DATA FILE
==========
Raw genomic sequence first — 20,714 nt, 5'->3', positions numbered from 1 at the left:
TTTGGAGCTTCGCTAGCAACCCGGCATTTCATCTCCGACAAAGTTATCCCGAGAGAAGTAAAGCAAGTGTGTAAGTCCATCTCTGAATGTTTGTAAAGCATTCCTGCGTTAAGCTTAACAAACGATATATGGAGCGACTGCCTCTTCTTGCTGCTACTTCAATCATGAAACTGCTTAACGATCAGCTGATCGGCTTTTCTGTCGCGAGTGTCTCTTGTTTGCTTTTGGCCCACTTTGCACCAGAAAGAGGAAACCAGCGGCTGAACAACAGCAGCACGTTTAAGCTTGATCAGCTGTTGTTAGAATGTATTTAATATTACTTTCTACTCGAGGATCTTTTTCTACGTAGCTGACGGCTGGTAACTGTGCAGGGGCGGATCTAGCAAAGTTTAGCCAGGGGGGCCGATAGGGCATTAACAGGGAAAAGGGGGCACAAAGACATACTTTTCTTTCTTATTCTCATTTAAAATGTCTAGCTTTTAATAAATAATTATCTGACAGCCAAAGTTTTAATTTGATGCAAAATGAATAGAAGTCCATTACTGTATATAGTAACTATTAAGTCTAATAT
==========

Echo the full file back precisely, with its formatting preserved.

Raw genomic sequence first — 20,714 nt, 5'->3', positions numbered from 1 at the left:
TTTGGAGCTTCGCTAGCAACCCGGCATTTCATCTCCGACAAAGTTATCCCGAGAGAAGTAAAGCAAGTGTGTAAGTCCATCTCTGAATGTTTGTAAAGCATTCCTGCGTTAAGCTTAACAAACGATATATGGAGCGACTGCCTCTTCTTGCTGCTACTTCAATCATGAAACTGCTTAACGATCAGCTGATCGGCTTTTCTGTCGCGAGTGTCTCTTGTTTGCTTTTGGCCCACTTTGCACCAGAAAGAGGAAACCAGCGGCTGAACAACAGCAGCACGTTTAAGCTTGATCAGCTGTTGTTAGAATGTATTTAATATTACTTTCTACTCGAGGATCTTTTTCTACGTAGCTGACGGCTGGTAACTGTGCAGGGGCGGATCTAGCAAAGTTTAGCCAGGGGGGCCGATAGGGCATTAACAGGGAAAAGGGGGCACAAAGACATACTTTTCTTTCTTATTCTCATTTAAAATGTCTAGCTTTTAATAAATAATTATCTGACAGCCAAAGTTTTAATTTGATGCAAAATGAATAGAAGTCCATTACTGTATATAGTAACTATTAAGTCTAATAT